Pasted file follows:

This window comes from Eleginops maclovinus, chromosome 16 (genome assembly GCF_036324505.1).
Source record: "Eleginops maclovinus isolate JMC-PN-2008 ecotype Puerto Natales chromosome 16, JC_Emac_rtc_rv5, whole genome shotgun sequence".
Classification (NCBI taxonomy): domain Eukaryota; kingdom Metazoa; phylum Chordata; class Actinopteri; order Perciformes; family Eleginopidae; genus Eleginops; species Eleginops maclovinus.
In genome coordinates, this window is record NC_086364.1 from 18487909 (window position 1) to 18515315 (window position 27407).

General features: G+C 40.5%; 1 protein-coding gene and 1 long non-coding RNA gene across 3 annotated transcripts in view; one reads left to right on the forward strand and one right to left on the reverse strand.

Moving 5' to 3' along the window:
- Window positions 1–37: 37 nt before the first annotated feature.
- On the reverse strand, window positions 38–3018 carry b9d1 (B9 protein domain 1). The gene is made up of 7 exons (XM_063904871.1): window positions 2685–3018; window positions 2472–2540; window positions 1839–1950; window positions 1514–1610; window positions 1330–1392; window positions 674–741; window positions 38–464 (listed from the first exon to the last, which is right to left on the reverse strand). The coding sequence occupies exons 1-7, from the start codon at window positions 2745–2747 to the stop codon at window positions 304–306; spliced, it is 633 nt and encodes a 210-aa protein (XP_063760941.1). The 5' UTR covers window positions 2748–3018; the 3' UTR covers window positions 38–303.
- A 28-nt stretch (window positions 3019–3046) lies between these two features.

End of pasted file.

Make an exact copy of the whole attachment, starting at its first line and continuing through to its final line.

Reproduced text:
This window comes from Eleginops maclovinus, chromosome 16 (genome assembly GCF_036324505.1).
Source record: "Eleginops maclovinus isolate JMC-PN-2008 ecotype Puerto Natales chromosome 16, JC_Emac_rtc_rv5, whole genome shotgun sequence".
Classification (NCBI taxonomy): domain Eukaryota; kingdom Metazoa; phylum Chordata; class Actinopteri; order Perciformes; family Eleginopidae; genus Eleginops; species Eleginops maclovinus.
In genome coordinates, this window is record NC_086364.1 from 18487909 (window position 1) to 18515315 (window position 27407).

General features: G+C 40.5%; 1 protein-coding gene and 1 long non-coding RNA gene across 3 annotated transcripts in view; one reads left to right on the forward strand and one right to left on the reverse strand.

Moving 5' to 3' along the window:
- Window positions 1–37: 37 nt before the first annotated feature.
- On the reverse strand, window positions 38–3018 carry b9d1 (B9 protein domain 1). The gene is made up of 7 exons (XM_063904871.1): window positions 2685–3018; window positions 2472–2540; window positions 1839–1950; window positions 1514–1610; window positions 1330–1392; window positions 674–741; window positions 38–464 (listed from the first exon to the last, which is right to left on the reverse strand). The coding sequence occupies exons 1-7, from the start codon at window positions 2745–2747 to the stop codon at window positions 304–306; spliced, it is 633 nt and encodes a 210-aa protein (XP_063760941.1). The 5' UTR covers window positions 2748–3018; the 3' UTR covers window positions 38–303.
- A 28-nt stretch (window positions 3019–3046) lies between these two features.